What We Talk About When We Talk About Libraries

image of Laurinda ThomasLast week I had the opportunity to do something that most teenagers would love to do, and most adults would run a mile to avoid - I was on TV. 

Many of you will have seen the footage on Breakfast, in response to a Marlborough Councillor who (inadvisably, imho), made an off-the-cuff comment that perhaps libraries could be replace with eReaders. Cue media frenzy.

I've had a number of positive comments about the piece and some very thoughtful feedback, like this from Books and Adventures. 

It's true that often we don't get to chose when or how the media decides to be interested in us. Library stories tend to be doom and gloom (The final chapter for Libraries?' as Breakfast put it) and fighting with Councils about budget cuts. Positive stories tend to revolve around the feel good factor and are often relegated to 'filler' status (the recent North and South article being a notable exception). These undoubtedly give the profession publicity, but is it the kind of publicity that we really want?   

I ask this as a deliberately provocative question. What is the conversation that we want to be having about libraries with the public of New Zealand? And, is that a conversation that the people holding the purse strings will actually care about? 

When we started the #brandlibraries piece of work, it was deliberately about some of these questions. Our current brand is, very strongly I would argue, books. It has served us well for hundreds of years. In some regards it still does. In other regards, it leaves us dangerously exposed as a profession.

There are things that that LIANZA can do to help shape a new conversation (like #brandlibraries for example, lobbying and high-level advocacy). But we rely on you to make those real, personal connections every day that inform public opinion. We're a passionate profession that needs to talk more and get louder about what we do and the value of that.

So, the next time you're out and someone asks you what you do, make sure you tell them, and why it's so important.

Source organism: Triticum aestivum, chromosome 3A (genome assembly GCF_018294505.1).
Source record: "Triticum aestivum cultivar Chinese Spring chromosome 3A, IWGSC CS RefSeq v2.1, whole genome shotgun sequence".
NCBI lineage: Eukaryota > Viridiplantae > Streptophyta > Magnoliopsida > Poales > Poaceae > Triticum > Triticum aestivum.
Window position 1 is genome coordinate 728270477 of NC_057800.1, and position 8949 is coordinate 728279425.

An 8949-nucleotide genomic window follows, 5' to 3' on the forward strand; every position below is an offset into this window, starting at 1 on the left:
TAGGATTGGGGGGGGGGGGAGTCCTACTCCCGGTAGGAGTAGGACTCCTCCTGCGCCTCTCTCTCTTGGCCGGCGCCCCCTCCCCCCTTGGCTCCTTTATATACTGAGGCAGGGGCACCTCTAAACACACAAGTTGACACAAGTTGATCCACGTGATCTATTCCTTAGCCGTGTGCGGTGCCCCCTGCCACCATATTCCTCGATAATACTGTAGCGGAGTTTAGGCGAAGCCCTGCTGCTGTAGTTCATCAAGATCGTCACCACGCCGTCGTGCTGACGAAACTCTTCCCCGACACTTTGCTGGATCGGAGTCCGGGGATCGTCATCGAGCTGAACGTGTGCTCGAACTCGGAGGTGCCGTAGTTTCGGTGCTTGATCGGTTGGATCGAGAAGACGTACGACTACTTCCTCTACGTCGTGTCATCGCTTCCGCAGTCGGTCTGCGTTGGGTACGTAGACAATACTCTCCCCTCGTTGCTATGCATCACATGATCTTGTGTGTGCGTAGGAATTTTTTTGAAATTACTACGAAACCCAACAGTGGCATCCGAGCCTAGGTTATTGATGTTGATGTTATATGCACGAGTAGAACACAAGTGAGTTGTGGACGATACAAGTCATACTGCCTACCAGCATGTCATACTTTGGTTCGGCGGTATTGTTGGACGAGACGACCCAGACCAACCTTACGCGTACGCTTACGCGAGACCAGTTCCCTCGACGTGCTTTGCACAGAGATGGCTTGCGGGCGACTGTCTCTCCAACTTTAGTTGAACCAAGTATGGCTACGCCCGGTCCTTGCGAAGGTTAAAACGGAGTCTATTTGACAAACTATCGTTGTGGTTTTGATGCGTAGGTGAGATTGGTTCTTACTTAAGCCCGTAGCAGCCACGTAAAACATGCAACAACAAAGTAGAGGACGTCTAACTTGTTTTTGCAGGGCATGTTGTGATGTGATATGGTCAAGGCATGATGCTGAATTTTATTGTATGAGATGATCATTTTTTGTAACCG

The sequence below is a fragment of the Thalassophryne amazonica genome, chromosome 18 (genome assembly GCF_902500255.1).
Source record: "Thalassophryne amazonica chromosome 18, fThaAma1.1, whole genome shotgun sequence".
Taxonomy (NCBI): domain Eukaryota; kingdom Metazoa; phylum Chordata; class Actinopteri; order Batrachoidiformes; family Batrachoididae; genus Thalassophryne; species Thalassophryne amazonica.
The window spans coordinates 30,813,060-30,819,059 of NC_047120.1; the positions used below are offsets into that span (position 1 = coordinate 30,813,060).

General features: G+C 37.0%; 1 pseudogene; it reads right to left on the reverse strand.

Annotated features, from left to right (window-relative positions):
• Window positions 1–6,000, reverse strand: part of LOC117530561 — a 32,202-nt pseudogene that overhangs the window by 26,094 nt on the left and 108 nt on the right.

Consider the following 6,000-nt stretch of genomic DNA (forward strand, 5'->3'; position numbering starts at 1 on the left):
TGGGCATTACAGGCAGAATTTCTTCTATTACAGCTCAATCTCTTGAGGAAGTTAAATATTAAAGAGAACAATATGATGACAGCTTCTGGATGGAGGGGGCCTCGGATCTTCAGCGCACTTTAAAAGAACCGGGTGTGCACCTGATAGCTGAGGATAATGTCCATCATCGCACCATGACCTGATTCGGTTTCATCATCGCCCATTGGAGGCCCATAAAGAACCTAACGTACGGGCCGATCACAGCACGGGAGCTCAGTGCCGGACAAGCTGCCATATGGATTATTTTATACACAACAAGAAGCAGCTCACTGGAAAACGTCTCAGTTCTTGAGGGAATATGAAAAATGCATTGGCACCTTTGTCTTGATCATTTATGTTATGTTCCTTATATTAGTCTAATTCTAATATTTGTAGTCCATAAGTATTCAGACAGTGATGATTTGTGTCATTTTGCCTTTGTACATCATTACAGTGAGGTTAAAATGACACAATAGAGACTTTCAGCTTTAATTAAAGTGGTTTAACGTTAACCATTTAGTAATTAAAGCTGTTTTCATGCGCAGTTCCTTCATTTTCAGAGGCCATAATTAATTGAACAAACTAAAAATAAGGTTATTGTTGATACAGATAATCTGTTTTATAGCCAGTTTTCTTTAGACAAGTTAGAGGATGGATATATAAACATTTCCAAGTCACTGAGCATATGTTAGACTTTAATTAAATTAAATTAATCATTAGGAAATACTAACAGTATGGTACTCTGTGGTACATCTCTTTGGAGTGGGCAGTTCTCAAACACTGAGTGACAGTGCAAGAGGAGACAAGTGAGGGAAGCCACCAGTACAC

Be proud, and change the conversation.

Laurinda
@laurindathomas

3 Comments

#3

At Auckland Libraries, we see ourselves as a space of imagination, learning, and connection for the whole community – using collections, programmes, events, and digital offerings to connect Aucklanders with the wider world of knowledge and culture.

 

Our strategy document, Te Kauroa – Future Directions, offers a 10-year roadmap for 21st century libraries. It draws on the international standards set by the IFLA/UNESCO  Public Library Manifesto.

 

When we talk about libraries, we’re reaffirming that Manifesto’s belief in the public library “as a living force for education, culture and information, and as an essential agent for the fostering of peace and spiritual welfare through the minds of men and women.”

 

Whether that means books, ebooks, or offerings that don’t even need shelves…

#2

Fionah, I respect your decision and desire to remain being called a 'librarian'. I too have worked hard to become and remain one. However, librarians are usually people who work in libraries. In this day and age, libraries as we traditionally understand them are changing. Some librarians no longer work in libraries as such, but in community hubs, or other types of information centres. If libraries are changing, our users' needs are changing and librarians' roles are changing to meet those needs, perhaps we do need to keep pace and if appropriate, revisit how we describe ourselves? 

Amanda Curnow

#1

If somebody asks me what I do, I say I'm a librarian. I worked hard to become a librarian and I work hard at being a librarian. Why would I want to call myself something else?

I'm not interested in being called a "knowledge manager" or a 'community engagement executive" or any other name designed to con people into thinking I'm something else that is somehow more important.  Why should I be ashamed of my title?

Instead of pretending not to be librarians in order to seem more relevant we should be changing people's perceptions of librarians so that they realise how relevant we already are.

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